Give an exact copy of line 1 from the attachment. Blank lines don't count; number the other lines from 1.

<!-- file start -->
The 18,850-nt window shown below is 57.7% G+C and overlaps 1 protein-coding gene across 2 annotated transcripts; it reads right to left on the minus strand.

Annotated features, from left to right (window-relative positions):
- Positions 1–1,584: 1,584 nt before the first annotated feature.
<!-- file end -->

The 18,850-nt window shown below is 57.7% G+C and overlaps 1 protein-coding gene across 2 annotated transcripts; it reads right to left on the minus strand.